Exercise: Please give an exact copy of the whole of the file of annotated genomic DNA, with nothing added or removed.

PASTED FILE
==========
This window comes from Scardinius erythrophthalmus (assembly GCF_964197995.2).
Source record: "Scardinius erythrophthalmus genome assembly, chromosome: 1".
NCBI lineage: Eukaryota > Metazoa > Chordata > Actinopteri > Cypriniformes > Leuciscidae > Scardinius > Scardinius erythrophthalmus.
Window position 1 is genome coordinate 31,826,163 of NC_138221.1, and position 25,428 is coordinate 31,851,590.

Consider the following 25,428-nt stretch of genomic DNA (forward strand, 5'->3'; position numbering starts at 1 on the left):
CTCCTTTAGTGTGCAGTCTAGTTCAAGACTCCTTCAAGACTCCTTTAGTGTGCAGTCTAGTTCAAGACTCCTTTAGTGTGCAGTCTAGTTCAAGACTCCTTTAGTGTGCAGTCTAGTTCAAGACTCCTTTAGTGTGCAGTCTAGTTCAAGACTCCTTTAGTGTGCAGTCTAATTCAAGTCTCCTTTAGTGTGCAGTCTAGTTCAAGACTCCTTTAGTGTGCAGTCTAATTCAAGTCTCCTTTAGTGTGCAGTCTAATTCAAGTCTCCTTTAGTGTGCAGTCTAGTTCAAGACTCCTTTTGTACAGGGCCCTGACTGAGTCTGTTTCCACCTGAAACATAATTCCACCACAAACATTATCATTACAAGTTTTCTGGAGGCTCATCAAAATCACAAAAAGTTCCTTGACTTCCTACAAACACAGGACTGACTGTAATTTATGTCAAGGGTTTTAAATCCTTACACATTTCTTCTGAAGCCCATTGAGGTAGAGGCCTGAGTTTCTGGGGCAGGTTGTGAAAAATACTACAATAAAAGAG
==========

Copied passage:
This window comes from Scardinius erythrophthalmus (assembly GCF_964197995.2).
Source record: "Scardinius erythrophthalmus genome assembly, chromosome: 1".
NCBI lineage: Eukaryota > Metazoa > Chordata > Actinopteri > Cypriniformes > Leuciscidae > Scardinius > Scardinius erythrophthalmus.
Window position 1 is genome coordinate 31,826,163 of NC_138221.1, and position 25,428 is coordinate 31,851,590.

Consider the following 25,428-nt stretch of genomic DNA (forward strand, 5'->3'; position numbering starts at 1 on the left):
CTCCTTTAGTGTGCAGTCTAGTTCAAGACTCCTTCAAGACTCCTTTAGTGTGCAGTCTAGTTCAAGACTCCTTTAGTGTGCAGTCTAGTTCAAGACTCCTTTAGTGTGCAGTCTAGTTCAAGACTCCTTTAGTGTGCAGTCTAGTTCAAGACTCCTTTAGTGTGCAGTCTAATTCAAGTCTCCTTTAGTGTGCAGTCTAGTTCAAGACTCCTTTAGTGTGCAGTCTAATTCAAGTCTCCTTTAGTGTGCAGTCTAATTCAAGTCTCCTTTAGTGTGCAGTCTAGTTCAAGACTCCTTTTGTACAGGGCCCTGACTGAGTCTGTTTCCACCTGAAACATAATTCCACCACAAACATTATCATTACAAGTTTTCTGGAGGCTCATCAAAATCACAAAAAGTTCCTTGACTTCCTACAAACACAGGACTGACTGTAATTTATGTCAAGGGTTTTAAATCCTTACACATTTCTTCTGAAGCCCATTGAGGTAGAGGCCTGAGTTTCTGGGGCAGGTTGTGAAAAATACTACAATAAAAGAG